As a Jew growing up on an overwhelmingly Catholic town–there were 4 Jews in my high school class of 400–I experienced considerable antisemitism. Although I played a shepherd in my grade school’s Christmas play and Scrooge in my junior high school’s production of A Christmas Carol, as I got older, I came to find the assumption around Christmas time that everyone was Christian to be a little offensive and alienating. But, in recent years, the PC War on Christmas in the public square has made me think we have overshot the mark. So now I am much more sympathetic with expressions of the Christmas spirit and want to take this opportunity to wish our Christian readers a very Merry Christmas!
For a related blog post by Paul Mirengoff at Powerline see here:
I have long felt bad about the injury Jews have inflicted on Christmas by leading the charge to limit public celebration of this great religious holiday. Here we are, living in a country whose Christians have treated us with unprecedented kindness, tolerance, and fellowship, and we show our thanks by forcing them to remove the most meaningful aspects of their most important holiday from the public square.
This year, however, I was able to find solace in Garrison Keillor’s rant about how Jews have injured Christmas by writing “trashy” Christmas songs. I had not focused, until I read Keillor’s bizarre column and Scott’s response, on the fact that Jews have contributed songs like “White Christmas”,” Rudolph the Red-Nosed Reindeer,” and other staples of this “most wonderful time of the year.” These songs may annoy Keillor, but they have pleased millions of American Christians of all ages. Thus, we Jews have contributed more to Christmas than ugly litigation.
Since this is the time of year when we should make a special effort to be charitable, I will speculate that Keillor’s rant against “Jew” Christmas songs represents displaced anger over the successful efforts to drive the holiday’s religious content out of the public square. If so, I feel his pain.
While on the subject of Christmas, I watched all of It’s A Wonderful Life last night for the first time in several years. Justly rated the #1 Christmas movie by John Nolte, it is truly a wonderful film–yes, I cried–and Jimmy Stewart’s performance really sells the story. For an interesting link explaining how so-called intellectual “property” is preventing us from enjoying the film more than 2 times a year see It’s a Wonderful Copyright Mess (HT Glenn)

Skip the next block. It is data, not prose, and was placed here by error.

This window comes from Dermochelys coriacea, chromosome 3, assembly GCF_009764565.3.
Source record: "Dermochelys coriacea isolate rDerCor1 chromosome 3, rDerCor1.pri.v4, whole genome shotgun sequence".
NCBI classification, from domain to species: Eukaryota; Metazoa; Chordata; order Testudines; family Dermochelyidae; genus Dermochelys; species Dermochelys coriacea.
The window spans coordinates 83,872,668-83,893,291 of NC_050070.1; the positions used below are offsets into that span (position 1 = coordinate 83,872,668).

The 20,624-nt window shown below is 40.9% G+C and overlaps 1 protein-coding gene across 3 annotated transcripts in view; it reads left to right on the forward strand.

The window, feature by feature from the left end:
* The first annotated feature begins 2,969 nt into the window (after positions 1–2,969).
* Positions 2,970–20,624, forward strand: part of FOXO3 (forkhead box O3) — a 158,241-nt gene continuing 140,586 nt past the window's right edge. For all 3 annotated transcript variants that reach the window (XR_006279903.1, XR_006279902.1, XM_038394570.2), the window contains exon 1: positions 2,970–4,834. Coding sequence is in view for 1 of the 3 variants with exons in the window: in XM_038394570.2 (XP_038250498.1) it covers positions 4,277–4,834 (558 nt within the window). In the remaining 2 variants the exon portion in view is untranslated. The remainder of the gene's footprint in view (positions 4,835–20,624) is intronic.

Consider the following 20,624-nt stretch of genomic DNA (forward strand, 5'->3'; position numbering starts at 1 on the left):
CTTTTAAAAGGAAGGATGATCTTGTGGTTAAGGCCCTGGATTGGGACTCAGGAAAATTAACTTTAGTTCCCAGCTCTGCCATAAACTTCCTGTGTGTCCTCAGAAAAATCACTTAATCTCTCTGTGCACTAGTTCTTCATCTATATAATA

Finally, since this is a law blog, here is a nice post about another wonderful Christmas movie that culminates in a marvelous courtroom sequence: the original Miracle on 34th Street. John Nolte rates it the #10 all time Christmas film, but for my money it rates much higher.
Nominated for Best Best Picture of 1947, everything about Miracle On 34th Street works, but what makes it uniquely special is the on-location shooting, most especially for the Macy’s Thanksgiving Day Parade which opens the film. It was rare for a production from this era to lug cast, crew, and equipment across the country when it was so much cheaper and convenient to reproduce wherever and whatever was needed on a Southern California backlot where everything from litter to weather could be controlled. Thankfully, some studio exec was thinking outside the box and so there it is, forever encapsulated on celluloid – a big, beautiful New York City all decked out for Christmas in glorious black and white. And if that doesn’t spark your holiday spirit, well, you’re hopeless.
None of that location shooting would’ve meant much, though, without a warmhearted, simple, but meticulously crafted Oscar-winning script that rolls its grounded but still magical story out effortlessly over a briskly paced 96-minutes full of plot-twists, romance, political intrigue, business rivalries, and smashing good courtroom scenes where the stakes are about as high as they can get: Santa Claus might be declared a menace to society and sent to prison.
As a former prosecutor, most courtroom scenes annoy me, but not these. I encourage law students who may not have seen it since they were kids, to run out and rent it this weekend.
And Merry Christmas to All!